Everything comes in threes, except, you know, when it doesn't.
This weekend, for instance, you can catch three different local CD release shows. Or at least you could, if you had the ability to be in more than one place at the same time.
On Friday, Bullhead*ded will celebrate the long-awaited release of its debut CD at the Black Sheep, while the following evening, Burn the Maps and Changing Colors are doing their own album release shows at Smokebrush and the Loft, respectively.
At this stage of the game, I'm guessing there aren't too many local music fans who haven't seen or at least heard of Bullhead*ded. The group came into being back in 2010 with the merger of Colorado Springs hip-hop duos Made Up Minds (aka Nato and Zetfree) and Too Tone Taurus (J.P.S. and Che Bong, who was later the subject of an Indy cover story when his own debut album came out). Since then, the four emcees have played up and down the Front Range relentlessly, their hyperkinetic gigs showcasing four larger-than-life personalities, each with distinctive but complementary lyrical flows.
As entertaining as Bullhead*ded live shows are, 4Play adds new dimensions to the group's sound. Blame that in large part on the skills of producer/emcee Nato, who layers the group's vocals, both spoken and sung, over seamlessly integrated beats and an array of samples ranging from David Bowie's "Ashes to Ashes" to Dr. John's "What Goes Around Comes Around."
Then on Saturday, things get a little complicated, with two of the town's best acoustically inclined acts each headlining their own CD release gigs. As on their 2011 release Terra Incognita, Burn the Maps' Take Stars album showcases pleasing harmonies and skillful songwriting that call to mind artists like Fairport Convention and the Swell Season.
And while Burn the Maps serenades Smokebrush, Changing Colors will be doing the same at the Loft. On sophomore album Joan & the King, main man Conor Bourgal's singing and songwriting still convey an achingly poetic intimacy, but this time with less sparse arrangements. "True Love Knows" is particularly powerful, its haunting melody underscored by Anti- Records artist Jolie Holland's ethereal violin and harmonies as well as the distant thunder of Mark Anderson's drums. Anderson's Paper Bird bandmate Macon Terry also makes an appearance, as do Conor's twin brother Ian Bourgal and about a dozen of their other Blank Tape label-mates.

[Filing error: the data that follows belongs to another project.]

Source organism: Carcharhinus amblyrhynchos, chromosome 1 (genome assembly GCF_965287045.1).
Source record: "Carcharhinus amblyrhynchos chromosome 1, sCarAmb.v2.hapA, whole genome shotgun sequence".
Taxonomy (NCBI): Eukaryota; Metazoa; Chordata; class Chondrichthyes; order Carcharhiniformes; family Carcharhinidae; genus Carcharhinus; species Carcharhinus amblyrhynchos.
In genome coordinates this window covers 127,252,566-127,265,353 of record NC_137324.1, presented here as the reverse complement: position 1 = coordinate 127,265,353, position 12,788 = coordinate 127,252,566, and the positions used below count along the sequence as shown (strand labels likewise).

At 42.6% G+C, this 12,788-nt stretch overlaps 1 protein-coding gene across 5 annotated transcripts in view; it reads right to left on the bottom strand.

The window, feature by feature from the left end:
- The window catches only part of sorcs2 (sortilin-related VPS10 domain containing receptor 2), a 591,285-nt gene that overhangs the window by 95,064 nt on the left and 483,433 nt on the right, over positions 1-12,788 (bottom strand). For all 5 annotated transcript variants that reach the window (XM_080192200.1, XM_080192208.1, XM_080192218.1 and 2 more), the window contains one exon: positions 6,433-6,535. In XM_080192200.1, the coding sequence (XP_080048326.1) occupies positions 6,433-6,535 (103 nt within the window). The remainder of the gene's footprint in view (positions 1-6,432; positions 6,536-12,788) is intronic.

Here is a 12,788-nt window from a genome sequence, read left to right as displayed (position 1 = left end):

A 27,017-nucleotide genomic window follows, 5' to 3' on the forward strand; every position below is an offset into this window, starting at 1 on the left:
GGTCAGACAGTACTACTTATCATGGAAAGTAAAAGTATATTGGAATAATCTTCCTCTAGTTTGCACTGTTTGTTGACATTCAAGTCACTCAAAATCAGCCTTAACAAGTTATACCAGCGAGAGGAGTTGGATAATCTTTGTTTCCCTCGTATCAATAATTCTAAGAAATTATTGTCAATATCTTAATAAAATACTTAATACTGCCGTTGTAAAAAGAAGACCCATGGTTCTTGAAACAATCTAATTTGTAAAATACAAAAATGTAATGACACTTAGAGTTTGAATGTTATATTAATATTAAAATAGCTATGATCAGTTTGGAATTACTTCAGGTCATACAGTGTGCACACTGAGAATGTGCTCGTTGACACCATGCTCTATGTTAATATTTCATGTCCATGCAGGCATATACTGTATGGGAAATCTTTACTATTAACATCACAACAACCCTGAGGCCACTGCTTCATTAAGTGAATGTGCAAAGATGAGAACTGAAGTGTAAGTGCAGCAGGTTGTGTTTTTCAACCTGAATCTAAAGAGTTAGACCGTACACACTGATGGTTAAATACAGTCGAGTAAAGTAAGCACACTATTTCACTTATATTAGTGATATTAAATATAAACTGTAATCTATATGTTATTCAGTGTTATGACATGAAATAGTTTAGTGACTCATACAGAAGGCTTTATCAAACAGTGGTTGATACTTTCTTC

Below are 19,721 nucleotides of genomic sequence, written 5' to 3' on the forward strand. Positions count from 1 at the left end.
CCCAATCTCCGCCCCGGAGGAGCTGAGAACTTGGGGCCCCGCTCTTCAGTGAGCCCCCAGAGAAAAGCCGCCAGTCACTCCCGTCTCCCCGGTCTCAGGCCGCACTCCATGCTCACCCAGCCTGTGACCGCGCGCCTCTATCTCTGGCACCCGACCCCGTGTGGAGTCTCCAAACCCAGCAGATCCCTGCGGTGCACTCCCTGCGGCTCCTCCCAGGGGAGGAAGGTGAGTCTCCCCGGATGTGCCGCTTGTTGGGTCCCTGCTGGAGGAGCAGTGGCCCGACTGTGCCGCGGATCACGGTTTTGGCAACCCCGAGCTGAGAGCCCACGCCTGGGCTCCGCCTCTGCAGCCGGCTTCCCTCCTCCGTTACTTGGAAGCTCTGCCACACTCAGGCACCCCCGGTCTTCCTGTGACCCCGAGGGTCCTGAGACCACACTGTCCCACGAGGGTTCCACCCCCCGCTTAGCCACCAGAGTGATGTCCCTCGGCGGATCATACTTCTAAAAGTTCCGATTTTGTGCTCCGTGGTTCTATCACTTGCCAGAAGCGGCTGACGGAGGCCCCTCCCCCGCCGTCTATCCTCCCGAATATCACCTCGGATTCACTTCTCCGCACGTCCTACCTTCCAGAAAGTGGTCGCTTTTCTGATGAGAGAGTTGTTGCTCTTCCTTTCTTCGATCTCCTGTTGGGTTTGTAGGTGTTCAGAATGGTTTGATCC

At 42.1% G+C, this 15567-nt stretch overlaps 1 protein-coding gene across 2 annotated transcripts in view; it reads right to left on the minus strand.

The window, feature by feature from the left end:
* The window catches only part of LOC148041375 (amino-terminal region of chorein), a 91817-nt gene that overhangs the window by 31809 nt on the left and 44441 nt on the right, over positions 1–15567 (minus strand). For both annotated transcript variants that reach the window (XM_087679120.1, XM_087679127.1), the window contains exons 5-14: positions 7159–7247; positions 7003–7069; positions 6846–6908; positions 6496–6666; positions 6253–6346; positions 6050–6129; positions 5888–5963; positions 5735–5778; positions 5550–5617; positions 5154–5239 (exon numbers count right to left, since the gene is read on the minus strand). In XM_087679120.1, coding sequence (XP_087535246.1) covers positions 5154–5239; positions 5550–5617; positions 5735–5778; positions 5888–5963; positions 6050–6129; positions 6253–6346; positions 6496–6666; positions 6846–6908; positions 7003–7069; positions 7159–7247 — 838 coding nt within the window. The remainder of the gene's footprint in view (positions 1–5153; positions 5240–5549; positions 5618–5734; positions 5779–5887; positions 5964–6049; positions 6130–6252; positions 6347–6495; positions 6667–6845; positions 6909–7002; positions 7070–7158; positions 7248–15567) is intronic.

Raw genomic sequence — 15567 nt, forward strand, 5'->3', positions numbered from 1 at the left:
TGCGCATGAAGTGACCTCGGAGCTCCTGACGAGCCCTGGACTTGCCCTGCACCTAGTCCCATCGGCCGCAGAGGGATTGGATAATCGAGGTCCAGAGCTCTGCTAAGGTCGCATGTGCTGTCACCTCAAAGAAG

Although Changing Colors' debut album, Ghost of Red Mountain, came out in 2010, sessions for Joan & the King didn't get started until a year ago. "I spent some of the last three years trying to figure out what I was doing," explains Bourgal, who'd previously played bass in the band Pale Room. "When my old band broke up, I sold my bass and made a rule that my new project would have no bass and no drums."
The singer-songwriter wistfully adds that, at the time, he'd been entertaining the idea of "some cataclysmic event" wiping out America's power grid, and figured amps and synths wouldn't be real useful after that.
"On this one, the songs needed to be bigger, but they can still hold up when we're passing guitars around at the Helm, or when the shit hits the fans and we're living in Cormac McCarthy's The Road."
While the first album wound up getting Bourgal pegged as an indie-folk artist, he's kind of hoping this one will result in less typecasting. "I love folk music, but I don't feel like that's what I do," he says. "'This Land Is Your Land' is a folk song. 'The Internationale' is a folk song. I've talked to people who call Grizzly Bear a folk band. I don't get it."
Of course, that label's bound to persist to some extent, given the musician's attraction to, as he puts it, the "devastating and depressing yet somehow life-affirming" songs of Leonard Cohen and Vic Chesnutt (as well as the work of less overtly bleak artists like Vashti Bunyan and Joanna Newsom).
As for the album title, he credits it to reading Mark Twain's Personal Recollections of Joan of Arc.
"His Joan is so amazing," says Bourgal. "It would be hard to believe if I didn't really know people who are that amazing, but I do. So it's not exactly about Joan of Arc, but it is inspired by her."
While there's no title track, the musician believes the droney electric guitar closer "Courage," which he came up with while spending a few weeks in a Zen monastery, conveys that spirit.
"That's Joan of Arc's song," he says. "They are all Joan of Arc's songs. Except the ones that are not."